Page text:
Thursday, September 30, 2010

More on Sexuality after Breast Cancer

Judging by the response to my previous post it seems I have mentioned the 'unmentionable'

Thank you for your  comments on the blog, and also to those that have chosen to email me personally. Maybe I had underestimated the degree of change in attitudes towards sexuality and sex after breast cancer diagnosis and/or treatment.

Given the level of interest, I decided to follow up on the original research. It led me to the Breast Cancer Network Australia and the results were published in the BEACON magazine. I had only to seek out my Autumn edition. If you would like to know more, simply follow the link:
http://www.bcna.org.au/news/resources/research-reports#sexuality

I have chosen to speak out on behalf of all women who have felt that for too long the problem has been hidden. Sex and sexuality is a very sensitive area and one that has a profound impact on women.

I have included a brief summary of some of the problems mentioned in the article and would be happy to cover them more fully if requested, although it is recommended that you check with your doctor, breast care nurse and/or the website mentioned. It may take courage for you to become proactive and enlist the help of sex therapists or counsellors but anything is possible.

 1.   Sexual confidence and barriers to sexuality
  • physical effects such as fatigue, breast tenderness, pain and loss of sensation
  • sometimes partners have trouble accepting the changes. Feelings may be different.
  • partners may stop making sexual requests because they don't want to put pressure on us
  • intimacy and sexuality is not just about sex.
  • body image is important.
  • adult products can enhance sex life.
  • online forums and breast cancer support groups may be helpful
  • then of course there is blogging; we are becoming 'old hands' at that
2.   An end to spontaneity
Spontaneity can become a thing of the past; it can become a major planned event. Sex can become not only unbearably painful, but virtually impossible. Treatment can put you into early menopause.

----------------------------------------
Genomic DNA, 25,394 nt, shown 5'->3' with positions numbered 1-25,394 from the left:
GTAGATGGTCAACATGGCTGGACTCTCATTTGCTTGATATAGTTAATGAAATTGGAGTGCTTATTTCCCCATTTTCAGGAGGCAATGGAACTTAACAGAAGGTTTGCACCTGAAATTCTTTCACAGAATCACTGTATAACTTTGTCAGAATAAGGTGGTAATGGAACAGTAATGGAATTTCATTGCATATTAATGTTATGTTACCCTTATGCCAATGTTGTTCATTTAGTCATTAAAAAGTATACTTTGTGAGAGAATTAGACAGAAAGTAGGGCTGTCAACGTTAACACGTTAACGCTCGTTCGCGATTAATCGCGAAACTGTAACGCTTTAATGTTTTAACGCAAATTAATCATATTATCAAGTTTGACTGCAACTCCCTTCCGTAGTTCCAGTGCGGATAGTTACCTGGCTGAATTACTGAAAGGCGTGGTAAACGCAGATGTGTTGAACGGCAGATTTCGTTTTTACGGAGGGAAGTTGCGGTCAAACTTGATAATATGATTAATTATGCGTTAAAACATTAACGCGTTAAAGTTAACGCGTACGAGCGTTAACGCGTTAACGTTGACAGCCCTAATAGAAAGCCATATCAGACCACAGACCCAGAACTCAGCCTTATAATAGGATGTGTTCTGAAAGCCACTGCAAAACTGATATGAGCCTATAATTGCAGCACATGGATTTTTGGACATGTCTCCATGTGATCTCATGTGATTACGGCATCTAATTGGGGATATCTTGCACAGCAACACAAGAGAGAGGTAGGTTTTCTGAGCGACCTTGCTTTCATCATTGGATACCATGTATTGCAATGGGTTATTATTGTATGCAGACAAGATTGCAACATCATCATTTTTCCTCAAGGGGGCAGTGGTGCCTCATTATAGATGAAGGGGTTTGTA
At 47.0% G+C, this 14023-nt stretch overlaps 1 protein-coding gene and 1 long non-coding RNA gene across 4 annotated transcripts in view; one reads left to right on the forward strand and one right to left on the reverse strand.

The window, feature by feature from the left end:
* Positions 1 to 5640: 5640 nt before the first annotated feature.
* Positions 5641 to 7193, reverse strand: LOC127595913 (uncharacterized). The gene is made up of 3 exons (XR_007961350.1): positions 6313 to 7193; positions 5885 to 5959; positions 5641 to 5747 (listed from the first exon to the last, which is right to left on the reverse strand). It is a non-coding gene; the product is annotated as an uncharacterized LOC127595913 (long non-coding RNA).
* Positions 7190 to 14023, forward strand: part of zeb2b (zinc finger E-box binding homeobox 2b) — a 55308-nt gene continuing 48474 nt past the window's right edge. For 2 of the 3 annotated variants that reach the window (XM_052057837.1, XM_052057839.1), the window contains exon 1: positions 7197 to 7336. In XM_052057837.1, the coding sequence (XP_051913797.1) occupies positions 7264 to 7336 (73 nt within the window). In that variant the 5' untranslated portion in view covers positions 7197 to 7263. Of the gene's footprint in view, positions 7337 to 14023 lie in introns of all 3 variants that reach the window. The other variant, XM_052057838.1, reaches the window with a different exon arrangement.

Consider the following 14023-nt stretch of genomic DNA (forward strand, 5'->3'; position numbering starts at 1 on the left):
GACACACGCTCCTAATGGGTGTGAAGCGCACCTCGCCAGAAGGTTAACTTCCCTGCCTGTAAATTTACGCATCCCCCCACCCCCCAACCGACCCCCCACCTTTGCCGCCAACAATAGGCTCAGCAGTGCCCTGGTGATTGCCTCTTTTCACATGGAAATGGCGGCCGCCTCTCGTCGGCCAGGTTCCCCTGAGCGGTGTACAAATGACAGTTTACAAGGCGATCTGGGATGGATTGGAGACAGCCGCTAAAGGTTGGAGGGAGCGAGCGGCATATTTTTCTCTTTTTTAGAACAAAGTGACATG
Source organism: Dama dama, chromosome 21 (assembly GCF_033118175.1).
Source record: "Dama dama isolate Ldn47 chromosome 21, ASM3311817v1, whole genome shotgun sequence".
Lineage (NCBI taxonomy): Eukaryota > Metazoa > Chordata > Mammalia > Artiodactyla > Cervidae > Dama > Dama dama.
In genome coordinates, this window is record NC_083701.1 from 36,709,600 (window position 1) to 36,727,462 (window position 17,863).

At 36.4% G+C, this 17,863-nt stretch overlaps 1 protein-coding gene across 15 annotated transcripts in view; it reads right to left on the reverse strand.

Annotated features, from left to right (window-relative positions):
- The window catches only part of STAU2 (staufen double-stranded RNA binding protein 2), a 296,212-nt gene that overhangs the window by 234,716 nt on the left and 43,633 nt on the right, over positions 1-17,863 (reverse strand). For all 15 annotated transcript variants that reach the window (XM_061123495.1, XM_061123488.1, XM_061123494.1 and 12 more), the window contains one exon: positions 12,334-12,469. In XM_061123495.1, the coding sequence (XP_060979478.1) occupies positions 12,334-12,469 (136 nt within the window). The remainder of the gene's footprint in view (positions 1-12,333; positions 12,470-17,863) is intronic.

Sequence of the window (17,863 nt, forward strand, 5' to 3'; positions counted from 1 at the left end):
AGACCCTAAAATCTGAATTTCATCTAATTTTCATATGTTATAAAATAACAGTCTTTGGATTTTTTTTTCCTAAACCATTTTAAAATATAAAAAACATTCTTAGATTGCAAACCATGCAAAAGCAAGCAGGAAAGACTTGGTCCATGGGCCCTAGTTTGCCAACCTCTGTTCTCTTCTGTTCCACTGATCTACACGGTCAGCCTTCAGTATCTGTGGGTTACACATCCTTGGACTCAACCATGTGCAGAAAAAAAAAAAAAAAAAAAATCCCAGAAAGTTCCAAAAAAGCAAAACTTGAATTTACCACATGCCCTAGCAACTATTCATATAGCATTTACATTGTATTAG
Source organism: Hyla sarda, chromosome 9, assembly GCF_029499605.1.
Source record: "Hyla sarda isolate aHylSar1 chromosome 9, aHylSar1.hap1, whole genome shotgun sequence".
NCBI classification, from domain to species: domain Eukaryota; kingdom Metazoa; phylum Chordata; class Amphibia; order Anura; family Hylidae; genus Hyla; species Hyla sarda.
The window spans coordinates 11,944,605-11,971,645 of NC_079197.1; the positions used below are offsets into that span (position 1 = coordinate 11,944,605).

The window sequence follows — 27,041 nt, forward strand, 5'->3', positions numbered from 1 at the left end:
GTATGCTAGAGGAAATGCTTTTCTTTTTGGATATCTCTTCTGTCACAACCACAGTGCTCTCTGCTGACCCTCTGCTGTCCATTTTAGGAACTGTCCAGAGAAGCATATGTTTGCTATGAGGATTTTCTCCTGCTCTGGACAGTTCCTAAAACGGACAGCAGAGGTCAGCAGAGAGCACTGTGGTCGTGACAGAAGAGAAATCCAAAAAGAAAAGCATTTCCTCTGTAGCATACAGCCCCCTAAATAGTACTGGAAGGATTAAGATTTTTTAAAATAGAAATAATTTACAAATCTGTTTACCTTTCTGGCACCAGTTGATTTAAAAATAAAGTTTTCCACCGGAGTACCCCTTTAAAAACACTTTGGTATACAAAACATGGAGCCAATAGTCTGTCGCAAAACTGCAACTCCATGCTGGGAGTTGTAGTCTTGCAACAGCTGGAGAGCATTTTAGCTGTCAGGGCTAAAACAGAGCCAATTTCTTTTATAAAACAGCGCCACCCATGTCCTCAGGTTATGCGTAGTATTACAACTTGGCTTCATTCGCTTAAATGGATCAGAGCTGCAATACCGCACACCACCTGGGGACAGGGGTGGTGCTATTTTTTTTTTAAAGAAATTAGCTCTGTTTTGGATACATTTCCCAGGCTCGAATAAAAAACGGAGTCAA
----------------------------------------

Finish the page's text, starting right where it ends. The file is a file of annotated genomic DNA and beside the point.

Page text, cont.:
3.   Vaginal dryness: a common problem
Vaginal dryness can be a distressing side effect of some breast cancer treatments. It is one that is not often talked about and is often associated with menopause, both natural, and early, brought on by cancer treatments. Oestrogen levels drop causing the vaginal walls to become thinner and less flexible producing less lubricating fluid. Sex may become painful resulting in vaginal bleeding. There are a number of products that may be useful.

Common suggestions from women include:
  • be yourself
  • be honest
  • sexuality is more than a woman's breasts
  • ask advice from people who have been there, or health professionals
  • talk about sexual needs
  • take time for yourself
  • do things that make you feel good about yourself
Women may find the following useful:
  •  lubricants
  • massage
  • different positions
  • oral sex
  • vibrator or masturbation
  • creating an environment to help 'getting in the mood'
  • believe in yourself
More than 50% of women said they had not discussed with anyone the challenges they were experiencing with their sexuality or sex life. Let this be a forum for fellow bloggers to do it differently.

Thanks for stopping by and sharing your thoughts.


4 comments:

Carole said...

Hi Chez,
Not just Breast Cancer - these are things I've certainly been struggling with now and can see that I will be for some time yet :-(

It's both the effects of the treatment and pending treatment plus your own 'self image' (in my case anyway).

BreastCancerSisterhood.com said...

Hi Cheryl,
Just the fact that blogs like yours and mine are talking about sexual difficulties is a huge leap. Previous generations suffered in silence, I fear, not talking to their spouse or their doctors. While it doesn't solve our problems, it's comforting to know we're not the only one experiencing them.

Women, have you thought about having your husbands read our blogs on these subjects, as well as all of our comments? Again, it won't solve the problem, but it may give them a different perspective.

Brenda

Diana M. Raab said...

Great post and definitely a problem rarely addressed by professionals and the literature. Thank you for addressing!

Thankfully I didn't have chemo or radiation, but I did have a mastectomy and reconstruction leaving me with no sensation on that side. That poses a different set of problems for intimacy and it's important for women to speak to their partners about this. Because there is no sensation on that side, the tendency is for males to ignore that side which is really not a good thing, because it feeds into the feelings of loss the woman has. They need to be told to fondle both breasts.

For more on this, check out my book, HEALING WITH WORDS: A WRITER'S CANCER JOURNEY.

Cheers,
Diana M. Raab, MFA, RN
WEB: http://www.dianaraab.com
BLOG: http://www.dianaraab.com/blog

diane said...

A very helpful post for others.